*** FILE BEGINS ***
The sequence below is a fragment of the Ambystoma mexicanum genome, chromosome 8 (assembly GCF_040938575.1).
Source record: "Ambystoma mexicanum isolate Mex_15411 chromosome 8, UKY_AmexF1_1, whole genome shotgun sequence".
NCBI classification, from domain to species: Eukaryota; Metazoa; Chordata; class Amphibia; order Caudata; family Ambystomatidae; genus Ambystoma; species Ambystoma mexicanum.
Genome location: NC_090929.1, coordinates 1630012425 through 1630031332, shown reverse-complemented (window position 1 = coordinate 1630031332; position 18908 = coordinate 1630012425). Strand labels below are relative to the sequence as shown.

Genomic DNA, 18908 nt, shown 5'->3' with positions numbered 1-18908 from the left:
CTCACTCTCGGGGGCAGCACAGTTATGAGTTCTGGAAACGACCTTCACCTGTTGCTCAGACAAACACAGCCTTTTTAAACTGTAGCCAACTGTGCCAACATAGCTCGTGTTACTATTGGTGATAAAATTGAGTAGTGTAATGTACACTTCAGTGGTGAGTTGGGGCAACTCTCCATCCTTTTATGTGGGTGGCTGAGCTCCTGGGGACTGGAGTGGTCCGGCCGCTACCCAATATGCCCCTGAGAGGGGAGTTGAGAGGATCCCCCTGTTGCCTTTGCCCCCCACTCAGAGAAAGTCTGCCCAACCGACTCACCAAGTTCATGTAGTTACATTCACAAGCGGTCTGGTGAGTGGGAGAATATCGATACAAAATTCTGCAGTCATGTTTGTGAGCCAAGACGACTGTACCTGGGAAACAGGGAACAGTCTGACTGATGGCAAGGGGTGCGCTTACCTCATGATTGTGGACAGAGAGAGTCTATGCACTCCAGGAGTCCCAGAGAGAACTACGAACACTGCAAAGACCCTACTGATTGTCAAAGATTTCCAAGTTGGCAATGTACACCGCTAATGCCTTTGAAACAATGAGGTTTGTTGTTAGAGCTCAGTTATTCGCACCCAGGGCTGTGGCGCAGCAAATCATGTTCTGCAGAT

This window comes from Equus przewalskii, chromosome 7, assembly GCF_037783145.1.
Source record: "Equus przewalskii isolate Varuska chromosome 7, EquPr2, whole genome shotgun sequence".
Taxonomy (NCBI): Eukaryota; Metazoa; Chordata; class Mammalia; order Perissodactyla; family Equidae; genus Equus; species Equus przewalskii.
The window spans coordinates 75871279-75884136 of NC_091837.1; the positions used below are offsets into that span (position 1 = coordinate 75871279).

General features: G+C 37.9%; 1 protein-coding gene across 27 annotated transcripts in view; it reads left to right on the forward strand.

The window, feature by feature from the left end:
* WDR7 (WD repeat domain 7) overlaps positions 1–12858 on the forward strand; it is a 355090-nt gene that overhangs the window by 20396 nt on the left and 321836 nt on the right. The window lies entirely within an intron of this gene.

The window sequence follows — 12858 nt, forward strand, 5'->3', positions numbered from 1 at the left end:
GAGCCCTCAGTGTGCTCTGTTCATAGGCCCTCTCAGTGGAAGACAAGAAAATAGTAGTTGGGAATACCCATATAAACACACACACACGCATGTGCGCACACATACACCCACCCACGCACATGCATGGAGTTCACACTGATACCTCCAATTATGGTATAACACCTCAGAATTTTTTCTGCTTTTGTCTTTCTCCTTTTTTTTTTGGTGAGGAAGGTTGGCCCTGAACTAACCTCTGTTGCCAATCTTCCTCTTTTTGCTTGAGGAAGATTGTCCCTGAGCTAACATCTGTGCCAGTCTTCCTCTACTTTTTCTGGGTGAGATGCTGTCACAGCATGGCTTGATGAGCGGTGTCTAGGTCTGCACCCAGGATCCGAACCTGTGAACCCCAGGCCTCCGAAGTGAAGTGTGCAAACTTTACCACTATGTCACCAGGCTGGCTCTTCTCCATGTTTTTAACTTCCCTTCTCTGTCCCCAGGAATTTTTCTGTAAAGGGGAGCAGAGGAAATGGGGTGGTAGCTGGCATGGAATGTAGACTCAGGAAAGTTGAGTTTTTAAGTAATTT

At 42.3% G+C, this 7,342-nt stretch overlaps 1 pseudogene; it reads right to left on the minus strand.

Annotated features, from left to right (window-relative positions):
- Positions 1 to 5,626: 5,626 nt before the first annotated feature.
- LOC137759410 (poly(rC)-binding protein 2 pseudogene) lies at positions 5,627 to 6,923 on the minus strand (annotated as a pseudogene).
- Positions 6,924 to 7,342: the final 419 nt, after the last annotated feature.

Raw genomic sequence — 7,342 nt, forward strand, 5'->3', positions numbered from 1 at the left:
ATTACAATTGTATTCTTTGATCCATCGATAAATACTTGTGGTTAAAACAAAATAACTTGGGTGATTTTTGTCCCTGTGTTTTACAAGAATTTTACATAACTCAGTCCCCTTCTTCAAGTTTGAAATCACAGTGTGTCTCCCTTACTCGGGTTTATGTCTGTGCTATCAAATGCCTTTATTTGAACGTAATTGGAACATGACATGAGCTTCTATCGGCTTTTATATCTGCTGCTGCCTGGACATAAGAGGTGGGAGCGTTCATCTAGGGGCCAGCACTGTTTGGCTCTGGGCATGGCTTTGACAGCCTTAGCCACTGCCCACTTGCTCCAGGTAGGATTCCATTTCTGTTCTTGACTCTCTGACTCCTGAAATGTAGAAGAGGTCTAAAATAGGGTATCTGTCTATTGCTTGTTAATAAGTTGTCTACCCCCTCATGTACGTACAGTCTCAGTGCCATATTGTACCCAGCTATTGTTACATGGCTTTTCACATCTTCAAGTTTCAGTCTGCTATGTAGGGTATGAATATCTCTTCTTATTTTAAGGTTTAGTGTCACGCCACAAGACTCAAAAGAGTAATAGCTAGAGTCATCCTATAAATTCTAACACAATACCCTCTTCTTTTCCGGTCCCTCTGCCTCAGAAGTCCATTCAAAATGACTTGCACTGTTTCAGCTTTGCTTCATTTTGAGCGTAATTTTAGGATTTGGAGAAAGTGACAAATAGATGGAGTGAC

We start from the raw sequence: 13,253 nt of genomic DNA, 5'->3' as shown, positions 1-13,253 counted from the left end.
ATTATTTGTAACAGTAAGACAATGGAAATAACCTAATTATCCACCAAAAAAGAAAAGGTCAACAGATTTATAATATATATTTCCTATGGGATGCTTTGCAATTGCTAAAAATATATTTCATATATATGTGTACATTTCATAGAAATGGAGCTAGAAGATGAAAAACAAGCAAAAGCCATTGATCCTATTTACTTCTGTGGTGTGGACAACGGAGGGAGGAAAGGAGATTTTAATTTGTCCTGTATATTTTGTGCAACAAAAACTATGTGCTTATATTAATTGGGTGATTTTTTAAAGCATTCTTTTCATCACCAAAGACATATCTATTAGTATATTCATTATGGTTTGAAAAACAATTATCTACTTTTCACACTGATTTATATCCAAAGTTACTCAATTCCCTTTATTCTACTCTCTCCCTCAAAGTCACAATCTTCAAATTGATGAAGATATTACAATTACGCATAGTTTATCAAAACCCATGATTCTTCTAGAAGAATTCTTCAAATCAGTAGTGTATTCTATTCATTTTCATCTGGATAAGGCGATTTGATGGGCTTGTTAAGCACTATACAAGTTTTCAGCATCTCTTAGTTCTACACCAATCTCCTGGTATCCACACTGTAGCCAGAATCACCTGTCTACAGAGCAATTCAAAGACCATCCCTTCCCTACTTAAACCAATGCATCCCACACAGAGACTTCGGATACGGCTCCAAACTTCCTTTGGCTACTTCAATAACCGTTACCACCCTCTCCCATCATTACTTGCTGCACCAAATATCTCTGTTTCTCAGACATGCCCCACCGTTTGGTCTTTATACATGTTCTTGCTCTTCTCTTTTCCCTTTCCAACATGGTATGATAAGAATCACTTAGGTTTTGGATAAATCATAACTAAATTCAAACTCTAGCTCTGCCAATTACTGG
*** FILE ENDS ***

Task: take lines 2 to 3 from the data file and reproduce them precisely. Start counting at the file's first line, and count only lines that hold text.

Source record: "Ambystoma mexicanum isolate Mex_15411 chromosome 8, UKY_AmexF1_1, whole genome shotgun sequence".
NCBI classification, from domain to species: Eukaryota; Metazoa; Chordata; class Amphibia; order Caudata; family Ambystomatidae; genus Ambystoma; species Ambystoma mexicanum.